Big Pharma has almost reached the finish line of its decades-long battle to wipe out all competition. As of 1 April 2011—less than eight months from now—virtually all medicinal herbs will become illegal in the European Union. The approach in the United States is a bit different, but it’s having the same devastating effect. The people have become nothing more than sinks for whatever swill Big Pharma and Agribusiness choose to send our way, and we have no option but to pay whatever rates they want.
Big Pharma and Agribusiness have almost completed their march to take over every aspect of health, from the food we eat to the way we care for ourselves when we’re ill. Have no doubt about it: this takeover will steal what health remains to us.
In the nastiest April Fool’s Joke of all time, the European Directive on Traditional Herbal Medicinal Products (THMPD) was enacted back on 31 March 2004.(1) It laid down rules and regulations for the use of herbal products that had previously been freely traded.
This directive requires that all herbal preparations must be put through the same kind of procedure as pharmaceuticals. It makes no difference whether a herb has been in common use for thousands of years. The costs for this are far higher than most manufacturers, other than Big Pharma, can bear, with estimates ranging from £80,000 to £120,000 per herb, and with each herb of a compound having to be treated separately.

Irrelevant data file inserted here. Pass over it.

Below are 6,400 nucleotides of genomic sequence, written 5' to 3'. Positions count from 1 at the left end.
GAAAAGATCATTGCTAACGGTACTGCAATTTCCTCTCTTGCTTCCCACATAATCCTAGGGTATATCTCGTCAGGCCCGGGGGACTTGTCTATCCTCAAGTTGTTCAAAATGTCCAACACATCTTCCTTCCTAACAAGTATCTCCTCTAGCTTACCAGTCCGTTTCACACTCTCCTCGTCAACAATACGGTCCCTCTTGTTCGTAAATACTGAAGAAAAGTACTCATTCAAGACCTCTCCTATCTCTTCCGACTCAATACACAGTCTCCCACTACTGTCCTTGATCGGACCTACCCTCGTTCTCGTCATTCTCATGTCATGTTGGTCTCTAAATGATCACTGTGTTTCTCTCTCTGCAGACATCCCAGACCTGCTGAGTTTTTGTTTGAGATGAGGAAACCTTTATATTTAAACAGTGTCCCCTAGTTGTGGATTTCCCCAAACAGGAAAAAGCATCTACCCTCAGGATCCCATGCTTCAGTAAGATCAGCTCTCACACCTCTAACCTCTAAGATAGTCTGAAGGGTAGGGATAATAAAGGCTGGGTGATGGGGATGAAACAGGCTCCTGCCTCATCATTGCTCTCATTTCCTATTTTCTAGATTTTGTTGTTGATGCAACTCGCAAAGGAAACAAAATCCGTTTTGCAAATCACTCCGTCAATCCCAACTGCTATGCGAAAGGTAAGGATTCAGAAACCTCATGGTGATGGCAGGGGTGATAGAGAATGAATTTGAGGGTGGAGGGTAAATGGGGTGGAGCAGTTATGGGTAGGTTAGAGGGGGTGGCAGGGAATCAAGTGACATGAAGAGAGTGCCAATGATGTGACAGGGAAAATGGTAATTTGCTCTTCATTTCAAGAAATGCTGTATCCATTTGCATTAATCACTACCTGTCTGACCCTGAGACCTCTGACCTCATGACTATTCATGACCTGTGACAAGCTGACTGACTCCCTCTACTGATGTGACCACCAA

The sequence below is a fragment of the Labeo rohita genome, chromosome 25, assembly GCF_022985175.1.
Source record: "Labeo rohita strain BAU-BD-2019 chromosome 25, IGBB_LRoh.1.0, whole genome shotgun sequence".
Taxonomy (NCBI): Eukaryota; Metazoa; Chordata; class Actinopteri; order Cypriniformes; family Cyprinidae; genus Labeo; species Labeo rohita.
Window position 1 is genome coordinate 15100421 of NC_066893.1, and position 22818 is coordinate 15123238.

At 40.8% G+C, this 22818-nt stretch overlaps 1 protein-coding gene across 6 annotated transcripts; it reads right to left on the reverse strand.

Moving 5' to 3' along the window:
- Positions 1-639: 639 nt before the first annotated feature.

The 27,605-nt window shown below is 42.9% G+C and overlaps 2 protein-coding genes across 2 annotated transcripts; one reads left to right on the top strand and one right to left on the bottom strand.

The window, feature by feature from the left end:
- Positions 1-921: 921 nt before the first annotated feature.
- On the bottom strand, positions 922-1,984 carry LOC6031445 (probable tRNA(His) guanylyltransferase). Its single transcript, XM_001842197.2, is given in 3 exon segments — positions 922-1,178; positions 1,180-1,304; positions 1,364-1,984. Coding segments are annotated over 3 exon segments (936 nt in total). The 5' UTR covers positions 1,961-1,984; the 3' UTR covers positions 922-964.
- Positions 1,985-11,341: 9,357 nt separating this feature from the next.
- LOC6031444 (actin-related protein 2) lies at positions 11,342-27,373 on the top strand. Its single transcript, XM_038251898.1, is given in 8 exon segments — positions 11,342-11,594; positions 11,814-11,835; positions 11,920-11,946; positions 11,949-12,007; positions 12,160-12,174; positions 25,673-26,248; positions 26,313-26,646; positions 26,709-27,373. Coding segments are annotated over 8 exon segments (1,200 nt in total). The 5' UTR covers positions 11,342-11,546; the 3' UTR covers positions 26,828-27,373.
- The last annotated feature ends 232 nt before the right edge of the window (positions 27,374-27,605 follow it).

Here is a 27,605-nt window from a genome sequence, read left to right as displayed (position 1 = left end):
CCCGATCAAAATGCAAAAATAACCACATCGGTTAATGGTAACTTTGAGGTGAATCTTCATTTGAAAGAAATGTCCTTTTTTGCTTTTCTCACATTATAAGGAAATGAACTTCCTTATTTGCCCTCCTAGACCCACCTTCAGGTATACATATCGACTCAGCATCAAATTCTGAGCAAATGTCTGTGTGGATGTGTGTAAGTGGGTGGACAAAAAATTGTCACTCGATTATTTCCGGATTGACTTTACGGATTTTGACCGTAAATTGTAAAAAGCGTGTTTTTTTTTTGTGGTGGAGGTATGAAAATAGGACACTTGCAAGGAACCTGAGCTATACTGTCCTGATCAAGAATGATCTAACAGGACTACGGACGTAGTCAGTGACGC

It matters not that a herb has been used safely and effectively for thousands of years. It will be treated as if it were a drug. Of course, herbs are far from that. They’re preparations made from biological sources. They aren’t necessarily purified, as that can change their nature and efficacy, just as it can in food. It’s a distortion of their nature and the nature of herbalism to treat them like drugs. That, of course, makes no difference in the Big Pharma-ruled edifice of the EU, which has enshrined corporatism in its constitution.
Dr. Robert Verkerk of the Alliance for Natural Health, International (ANH) describes the problem of requiring drug-like compliance on herbal preparations:
Getting a classical herbal medicine from a non-European traditional medicinal culture through the EU registration scheme is akin to putting a square peg into a round hole. The regulatory regime ignores and thus has not been adapted to the specific traditions. Such adaptation is required urgently if the directive is not to discriminate against non-European cultures and consequently violate human rights.(2)